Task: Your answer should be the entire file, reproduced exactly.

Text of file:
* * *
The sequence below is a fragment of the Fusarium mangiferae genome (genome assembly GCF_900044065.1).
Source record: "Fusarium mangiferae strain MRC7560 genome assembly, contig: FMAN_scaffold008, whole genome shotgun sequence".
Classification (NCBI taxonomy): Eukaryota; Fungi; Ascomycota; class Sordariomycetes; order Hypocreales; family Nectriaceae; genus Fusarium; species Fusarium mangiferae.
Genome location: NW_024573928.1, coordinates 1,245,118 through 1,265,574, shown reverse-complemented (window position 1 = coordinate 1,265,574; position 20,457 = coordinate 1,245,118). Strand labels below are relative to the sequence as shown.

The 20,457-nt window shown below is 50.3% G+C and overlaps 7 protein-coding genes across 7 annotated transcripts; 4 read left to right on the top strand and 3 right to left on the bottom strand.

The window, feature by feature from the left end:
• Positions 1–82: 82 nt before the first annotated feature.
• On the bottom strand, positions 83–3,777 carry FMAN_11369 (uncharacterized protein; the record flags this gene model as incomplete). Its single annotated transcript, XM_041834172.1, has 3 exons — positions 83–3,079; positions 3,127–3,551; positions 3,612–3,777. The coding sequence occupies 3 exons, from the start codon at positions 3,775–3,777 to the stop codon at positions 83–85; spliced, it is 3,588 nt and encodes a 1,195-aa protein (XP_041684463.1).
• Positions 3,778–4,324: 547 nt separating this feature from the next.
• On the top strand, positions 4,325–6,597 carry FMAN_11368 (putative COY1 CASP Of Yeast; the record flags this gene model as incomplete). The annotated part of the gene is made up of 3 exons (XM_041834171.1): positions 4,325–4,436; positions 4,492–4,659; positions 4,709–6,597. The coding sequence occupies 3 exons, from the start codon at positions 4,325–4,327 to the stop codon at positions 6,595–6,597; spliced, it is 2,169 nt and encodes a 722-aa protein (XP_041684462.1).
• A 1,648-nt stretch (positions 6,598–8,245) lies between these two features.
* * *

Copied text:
The sequence below is a fragment of the Fusarium mangiferae genome (genome assembly GCF_900044065.1).
Source record: "Fusarium mangiferae strain MRC7560 genome assembly, contig: FMAN_scaffold008, whole genome shotgun sequence".
Classification (NCBI taxonomy): Eukaryota; Fungi; Ascomycota; class Sordariomycetes; order Hypocreales; family Nectriaceae; genus Fusarium; species Fusarium mangiferae.
Genome location: NW_024573928.1, coordinates 1,245,118 through 1,265,574, shown reverse-complemented (window position 1 = coordinate 1,265,574; position 20,457 = coordinate 1,245,118). Strand labels below are relative to the sequence as shown.

The 20,457-nt window shown below is 50.3% G+C and overlaps 7 protein-coding genes across 7 annotated transcripts; 4 read left to right on the top strand and 3 right to left on the bottom strand.

The window, feature by feature from the left end:
• Positions 1–82: 82 nt before the first annotated feature.
• On the bottom strand, positions 83–3,777 carry FMAN_11369 (uncharacterized protein; the record flags this gene model as incomplete). Its single annotated transcript, XM_041834172.1, has 3 exons — positions 83–3,079; positions 3,127–3,551; positions 3,612–3,777. The coding sequence occupies 3 exons, from the start codon at positions 3,775–3,777 to the stop codon at positions 83–85; spliced, it is 3,588 nt and encodes a 1,195-aa protein (XP_041684463.1).
• Positions 3,778–4,324: 547 nt separating this feature from the next.
• On the top strand, positions 4,325–6,597 carry FMAN_11368 (putative COY1 CASP Of Yeast; the record flags this gene model as incomplete). The annotated part of the gene is made up of 3 exons (XM_041834171.1): positions 4,325–4,436; positions 4,492–4,659; positions 4,709–6,597. The coding sequence occupies 3 exons, from the start codon at positions 4,325–4,327 to the stop codon at positions 6,595–6,597; spliced, it is 2,169 nt and encodes a 722-aa protein (XP_041684462.1).
• A 1,648-nt stretch (positions 6,598–8,245) lies between these two features.